Compound stops neuron degeneration

Potential relevance for HSP, PLS, MND

Hande Ozdinler

The team of Dr Hande Ozdinler at Northwestern University in Chicago has identified a compound that improves the health of diseased upper motor neurons by stopping degeneration.

This has potential relevance to upper motor neuron diseases such as HSP, Primary Lateral Sclerosis and Motor Neurone Disease.

The study was initiated after Prof. Richard Silverman identified a compound, NU-9, developed in his lab for its ability to reduce protein misfolding in critical cell lines. The compound is not toxic and crosses the blood brain barrier. The results in mice were positive. Scientists next performed experiments to reveal how and why the diseased upper motor neurons regained their health. After administering NU-9, both the mitochondria (the cell’s energy producer) and the endoplasmic reticulum (the cell’s protein producer) began to regain their health and integrity, resulting in improved neuron health. The upper motor neurons were more intact, their cell bodies were larger and the dendrites were not riddled with holes. They stopped degenerating so much that the diseased neurons became similar to healthy control neurons after 60 days of NU-9 treatment.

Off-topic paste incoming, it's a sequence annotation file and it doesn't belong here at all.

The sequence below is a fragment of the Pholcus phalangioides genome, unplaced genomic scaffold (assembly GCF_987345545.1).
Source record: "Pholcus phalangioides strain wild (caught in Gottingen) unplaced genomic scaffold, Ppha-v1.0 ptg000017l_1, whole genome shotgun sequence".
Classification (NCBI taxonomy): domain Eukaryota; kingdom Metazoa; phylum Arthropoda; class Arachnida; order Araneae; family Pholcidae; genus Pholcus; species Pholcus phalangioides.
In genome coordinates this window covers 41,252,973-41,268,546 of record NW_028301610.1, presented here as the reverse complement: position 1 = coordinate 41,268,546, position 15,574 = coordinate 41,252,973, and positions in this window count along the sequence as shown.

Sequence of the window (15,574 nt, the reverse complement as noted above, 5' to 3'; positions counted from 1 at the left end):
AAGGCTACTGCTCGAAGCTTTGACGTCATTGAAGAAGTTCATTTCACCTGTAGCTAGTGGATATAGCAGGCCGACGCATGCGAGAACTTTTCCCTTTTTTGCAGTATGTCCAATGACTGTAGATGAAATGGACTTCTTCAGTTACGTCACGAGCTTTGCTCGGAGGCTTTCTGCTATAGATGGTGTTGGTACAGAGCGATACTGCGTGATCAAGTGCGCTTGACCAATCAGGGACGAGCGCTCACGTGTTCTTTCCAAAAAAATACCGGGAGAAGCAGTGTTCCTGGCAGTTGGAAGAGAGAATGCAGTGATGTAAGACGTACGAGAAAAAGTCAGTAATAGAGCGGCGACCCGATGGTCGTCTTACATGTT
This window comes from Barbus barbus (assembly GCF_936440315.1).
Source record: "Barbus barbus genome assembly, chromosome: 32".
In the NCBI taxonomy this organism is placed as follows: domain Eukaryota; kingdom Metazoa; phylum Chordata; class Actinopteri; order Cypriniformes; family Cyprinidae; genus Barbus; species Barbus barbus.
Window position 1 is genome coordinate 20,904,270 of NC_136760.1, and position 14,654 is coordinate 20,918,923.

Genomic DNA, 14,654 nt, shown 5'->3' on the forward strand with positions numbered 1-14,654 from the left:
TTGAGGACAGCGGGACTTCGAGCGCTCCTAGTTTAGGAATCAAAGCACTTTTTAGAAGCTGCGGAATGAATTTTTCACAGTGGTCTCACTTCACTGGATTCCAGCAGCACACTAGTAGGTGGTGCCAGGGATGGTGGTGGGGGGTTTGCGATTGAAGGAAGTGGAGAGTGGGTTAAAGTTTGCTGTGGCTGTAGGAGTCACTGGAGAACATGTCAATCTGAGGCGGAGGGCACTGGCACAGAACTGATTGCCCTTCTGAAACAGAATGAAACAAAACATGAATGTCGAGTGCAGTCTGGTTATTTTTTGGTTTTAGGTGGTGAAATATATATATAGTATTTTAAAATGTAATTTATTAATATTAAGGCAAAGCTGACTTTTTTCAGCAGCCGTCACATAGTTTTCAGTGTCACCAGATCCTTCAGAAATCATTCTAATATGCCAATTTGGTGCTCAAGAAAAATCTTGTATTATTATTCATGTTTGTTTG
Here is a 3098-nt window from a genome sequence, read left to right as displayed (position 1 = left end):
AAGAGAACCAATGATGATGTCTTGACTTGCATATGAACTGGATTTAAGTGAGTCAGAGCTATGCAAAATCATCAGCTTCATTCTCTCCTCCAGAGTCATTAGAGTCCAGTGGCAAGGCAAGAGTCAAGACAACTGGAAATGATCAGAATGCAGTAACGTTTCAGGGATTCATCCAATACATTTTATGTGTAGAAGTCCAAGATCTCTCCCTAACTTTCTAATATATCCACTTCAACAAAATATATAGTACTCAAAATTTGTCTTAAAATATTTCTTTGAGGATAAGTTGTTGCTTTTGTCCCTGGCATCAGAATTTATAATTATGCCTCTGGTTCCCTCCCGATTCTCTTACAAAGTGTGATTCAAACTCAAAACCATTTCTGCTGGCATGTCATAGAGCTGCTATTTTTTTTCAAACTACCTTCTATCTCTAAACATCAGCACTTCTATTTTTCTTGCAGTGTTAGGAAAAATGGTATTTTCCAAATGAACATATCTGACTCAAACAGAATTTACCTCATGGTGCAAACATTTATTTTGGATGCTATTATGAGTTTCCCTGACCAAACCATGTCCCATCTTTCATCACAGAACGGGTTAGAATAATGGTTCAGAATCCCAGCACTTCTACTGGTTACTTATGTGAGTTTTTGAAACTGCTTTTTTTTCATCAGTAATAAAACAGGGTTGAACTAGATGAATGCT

“Improving the health of brain neurons is important for ALS and other motor neuron diseases,” Ozdinler said.

Ozdinler and colleagues will now complete more detailed toxicology and pharmacokinetic studies prior to initiating a Phase 1 clinical trial.

Read the entire article

Dr Ozdinler recently presented the first 2021 SPF virtual conference.

Background: Upper motor neurons (UMNs) are a key component of motor neuron circuitry. Their degeneration is a hallmark for diseases, such as hereditary spastic paraplegia (HSP), primary lateral sclerosis (PLS), and amyotrophic lateral sclerosis (ALS). Currently there are no preclinical assays investigating cellular responses of UMNs to compound treatment, even for diseases of the UMNs. The basis of UMN vulnerability is not fully understood, and no compound has yet been identified to improve the health of diseased UMNs: two major roadblocks for building effective treatment strategies.